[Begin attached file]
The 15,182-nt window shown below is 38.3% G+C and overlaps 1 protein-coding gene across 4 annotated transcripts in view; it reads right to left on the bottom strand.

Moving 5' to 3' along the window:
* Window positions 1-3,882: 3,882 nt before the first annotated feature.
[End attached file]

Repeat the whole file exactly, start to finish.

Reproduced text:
The 15,182-nt window shown below is 38.3% G+C and overlaps 1 protein-coding gene across 4 annotated transcripts in view; it reads right to left on the bottom strand.

Moving 5' to 3' along the window:
* Window positions 1-3,882: 3,882 nt before the first annotated feature.